IE Flaw used by Hackers to Attack Google, Adobe, says McAfee
An Internet Explorer (IE) vulnerability was used by hackers to get past the defenses of Adobe, Google, and about 32 other companies, says security firm McAfee. Until now, the IE flaw had been unknown to security researchers, while the attack had initially been blamed on an Adobe PDF (Portable Document Format) vulnerability.
According to McAfee, hackers used a variety of tactics, including spear-phishing (email spoofing with a specific target in mind), to unleash an incredibly effective "cocktail of zero-day vulnerabilities," that exploited flaws in company systems and left backdoor loopholes for executing future breaches installed on affected computers.
IE, not Adobe, to Blame for Breaches
McAfee says the attack's success had little to do with vulnerabilities in Adobe Reader or Adobe Acrobat, but appears to have been the result of holes in Microsoft's popular web browser, Internet Explorer.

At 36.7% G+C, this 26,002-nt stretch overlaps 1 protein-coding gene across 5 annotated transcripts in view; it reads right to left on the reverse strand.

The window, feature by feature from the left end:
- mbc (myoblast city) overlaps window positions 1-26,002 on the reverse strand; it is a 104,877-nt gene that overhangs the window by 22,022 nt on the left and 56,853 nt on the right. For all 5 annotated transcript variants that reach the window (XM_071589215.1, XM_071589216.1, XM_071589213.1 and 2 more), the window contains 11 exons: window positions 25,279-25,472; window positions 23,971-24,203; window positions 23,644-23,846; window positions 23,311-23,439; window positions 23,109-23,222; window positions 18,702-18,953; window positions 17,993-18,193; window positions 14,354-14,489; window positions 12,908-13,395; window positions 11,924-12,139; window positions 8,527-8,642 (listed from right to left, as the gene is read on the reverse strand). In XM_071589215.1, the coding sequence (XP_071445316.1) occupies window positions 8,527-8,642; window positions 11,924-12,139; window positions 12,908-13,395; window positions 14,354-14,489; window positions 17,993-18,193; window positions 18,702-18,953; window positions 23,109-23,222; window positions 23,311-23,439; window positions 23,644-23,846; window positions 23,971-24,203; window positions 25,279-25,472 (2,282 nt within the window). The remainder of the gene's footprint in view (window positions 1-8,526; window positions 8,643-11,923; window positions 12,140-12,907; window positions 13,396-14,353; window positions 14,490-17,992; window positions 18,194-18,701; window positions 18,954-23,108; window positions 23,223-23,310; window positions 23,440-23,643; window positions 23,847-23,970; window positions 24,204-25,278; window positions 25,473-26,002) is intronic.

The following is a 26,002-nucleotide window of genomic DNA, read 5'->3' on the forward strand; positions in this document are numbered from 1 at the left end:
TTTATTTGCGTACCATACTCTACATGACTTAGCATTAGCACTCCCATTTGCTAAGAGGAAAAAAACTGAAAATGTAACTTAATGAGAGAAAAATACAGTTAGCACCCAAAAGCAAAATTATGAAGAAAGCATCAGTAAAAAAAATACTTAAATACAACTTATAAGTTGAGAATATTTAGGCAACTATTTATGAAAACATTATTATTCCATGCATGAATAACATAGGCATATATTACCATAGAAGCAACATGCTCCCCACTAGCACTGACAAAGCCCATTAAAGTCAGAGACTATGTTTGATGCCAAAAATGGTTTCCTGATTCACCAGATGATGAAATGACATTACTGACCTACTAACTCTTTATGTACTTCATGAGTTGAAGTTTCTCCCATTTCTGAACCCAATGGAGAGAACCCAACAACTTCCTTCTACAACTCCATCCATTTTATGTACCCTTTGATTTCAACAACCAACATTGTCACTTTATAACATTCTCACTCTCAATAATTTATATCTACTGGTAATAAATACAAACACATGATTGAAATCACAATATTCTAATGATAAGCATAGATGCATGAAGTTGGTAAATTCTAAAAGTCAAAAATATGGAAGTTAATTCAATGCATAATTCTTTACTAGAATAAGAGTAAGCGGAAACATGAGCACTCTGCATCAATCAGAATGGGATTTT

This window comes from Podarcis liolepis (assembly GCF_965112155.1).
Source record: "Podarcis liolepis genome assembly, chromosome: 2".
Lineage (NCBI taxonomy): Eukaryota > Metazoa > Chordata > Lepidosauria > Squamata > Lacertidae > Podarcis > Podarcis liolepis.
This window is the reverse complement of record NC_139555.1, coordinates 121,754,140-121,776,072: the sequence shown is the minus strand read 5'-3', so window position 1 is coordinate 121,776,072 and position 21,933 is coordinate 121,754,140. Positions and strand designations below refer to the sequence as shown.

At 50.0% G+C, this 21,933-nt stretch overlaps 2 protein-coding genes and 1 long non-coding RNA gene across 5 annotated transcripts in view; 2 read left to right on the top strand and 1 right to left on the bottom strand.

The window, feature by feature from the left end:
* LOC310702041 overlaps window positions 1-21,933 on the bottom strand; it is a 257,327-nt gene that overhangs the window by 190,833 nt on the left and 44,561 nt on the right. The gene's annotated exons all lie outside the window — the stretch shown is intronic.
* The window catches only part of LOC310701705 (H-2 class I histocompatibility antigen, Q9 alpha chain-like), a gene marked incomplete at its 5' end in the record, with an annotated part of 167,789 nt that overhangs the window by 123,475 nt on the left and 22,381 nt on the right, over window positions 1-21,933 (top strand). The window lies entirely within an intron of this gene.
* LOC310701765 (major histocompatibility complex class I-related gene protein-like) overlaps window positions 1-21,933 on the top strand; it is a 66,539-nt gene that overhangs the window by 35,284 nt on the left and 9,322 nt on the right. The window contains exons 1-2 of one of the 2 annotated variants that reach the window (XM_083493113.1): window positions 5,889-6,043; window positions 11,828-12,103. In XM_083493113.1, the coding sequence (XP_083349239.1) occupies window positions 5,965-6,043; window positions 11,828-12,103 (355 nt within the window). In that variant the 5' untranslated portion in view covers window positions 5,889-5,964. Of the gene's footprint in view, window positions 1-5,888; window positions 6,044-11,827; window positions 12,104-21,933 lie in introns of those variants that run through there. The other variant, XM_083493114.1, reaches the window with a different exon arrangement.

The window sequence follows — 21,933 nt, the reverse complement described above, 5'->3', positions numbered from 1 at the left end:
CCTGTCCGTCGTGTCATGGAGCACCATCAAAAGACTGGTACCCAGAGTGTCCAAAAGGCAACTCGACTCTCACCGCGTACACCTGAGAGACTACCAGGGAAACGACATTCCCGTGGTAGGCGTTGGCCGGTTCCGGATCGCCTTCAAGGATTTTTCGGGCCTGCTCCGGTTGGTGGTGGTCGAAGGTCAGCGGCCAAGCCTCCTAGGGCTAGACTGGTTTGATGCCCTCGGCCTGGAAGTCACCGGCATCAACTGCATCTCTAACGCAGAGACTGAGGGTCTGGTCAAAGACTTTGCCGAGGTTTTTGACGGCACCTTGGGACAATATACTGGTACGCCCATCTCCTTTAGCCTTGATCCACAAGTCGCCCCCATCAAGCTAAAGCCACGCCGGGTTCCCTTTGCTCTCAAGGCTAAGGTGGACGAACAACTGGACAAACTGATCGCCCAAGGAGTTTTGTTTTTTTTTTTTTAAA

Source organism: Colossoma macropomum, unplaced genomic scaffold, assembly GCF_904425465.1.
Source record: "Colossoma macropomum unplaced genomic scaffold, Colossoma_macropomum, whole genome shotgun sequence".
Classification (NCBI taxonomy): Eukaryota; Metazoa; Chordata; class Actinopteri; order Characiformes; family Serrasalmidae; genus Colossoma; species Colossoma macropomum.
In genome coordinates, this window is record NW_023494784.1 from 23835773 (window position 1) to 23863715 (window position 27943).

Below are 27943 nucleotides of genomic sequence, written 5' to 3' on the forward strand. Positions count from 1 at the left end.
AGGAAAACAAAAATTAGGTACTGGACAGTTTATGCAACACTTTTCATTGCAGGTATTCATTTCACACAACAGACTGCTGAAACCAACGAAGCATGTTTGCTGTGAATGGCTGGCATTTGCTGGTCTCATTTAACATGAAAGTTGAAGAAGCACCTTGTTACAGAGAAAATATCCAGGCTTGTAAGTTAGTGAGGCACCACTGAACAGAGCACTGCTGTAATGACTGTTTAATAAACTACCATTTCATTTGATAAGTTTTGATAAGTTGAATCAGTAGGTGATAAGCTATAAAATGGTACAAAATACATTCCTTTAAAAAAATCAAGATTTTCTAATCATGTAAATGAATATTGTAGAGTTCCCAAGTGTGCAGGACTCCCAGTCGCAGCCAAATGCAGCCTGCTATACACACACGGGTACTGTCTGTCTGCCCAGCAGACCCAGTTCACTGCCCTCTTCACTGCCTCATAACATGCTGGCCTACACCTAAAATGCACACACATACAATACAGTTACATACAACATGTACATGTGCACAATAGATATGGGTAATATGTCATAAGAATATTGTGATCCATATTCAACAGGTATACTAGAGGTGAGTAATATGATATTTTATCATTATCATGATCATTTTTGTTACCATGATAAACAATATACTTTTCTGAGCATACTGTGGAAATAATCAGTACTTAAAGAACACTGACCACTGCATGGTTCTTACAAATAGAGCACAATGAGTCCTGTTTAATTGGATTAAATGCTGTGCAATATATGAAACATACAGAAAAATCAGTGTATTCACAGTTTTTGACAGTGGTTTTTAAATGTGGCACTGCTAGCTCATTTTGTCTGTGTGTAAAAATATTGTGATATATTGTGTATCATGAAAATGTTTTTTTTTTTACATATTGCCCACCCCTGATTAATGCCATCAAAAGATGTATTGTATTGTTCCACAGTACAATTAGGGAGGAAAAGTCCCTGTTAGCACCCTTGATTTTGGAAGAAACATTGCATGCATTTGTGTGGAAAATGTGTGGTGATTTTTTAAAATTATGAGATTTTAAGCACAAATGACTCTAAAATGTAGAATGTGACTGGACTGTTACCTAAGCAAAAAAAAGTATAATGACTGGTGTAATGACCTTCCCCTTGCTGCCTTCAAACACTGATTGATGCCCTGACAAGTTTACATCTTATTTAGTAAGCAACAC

"In our investigation we discovered that one of the malware samples involved in this broad attack exploits a new, not publicly known vulnerability in Microsoft Internet Explorer," McAfee CTO George Kurtz noted in a blog post yesterday. "Our investigation has shown that Internet explorer is vulnerable on all of Microsoft's most recent operating system releases, including Windows 7."
Microsoft Advisory Expected "Soon"
Microsoft has not yet admitted IE's role in the issue, but said it was "investigating these reports and will provide more information when it is available." Kurtz said he expected the software giant to administer an advisory on the matter "soon." (Souce: computerworld.com)
The original attack took place earlier this week, originating somewhere in China. At that time, many tech pundits jumped the gun in speculating that the assault was related to PDF vulnerabilities. That now appears to have been an erroneous report.
Hacker Campaign Dubbed "Aurora"
The attack targeted a slew of companies, including Google, with the early victim count pegged at about twenty. However, as researchers have investigated the issue further, it's been found that about 34 total companies were affected.
Dubbed "Aurora" in reference to the name of the attacker's filepath discovered by researchers, security experts think this is probably the official name of the campaign as created by hackers. (Source: theregister.co.uk)
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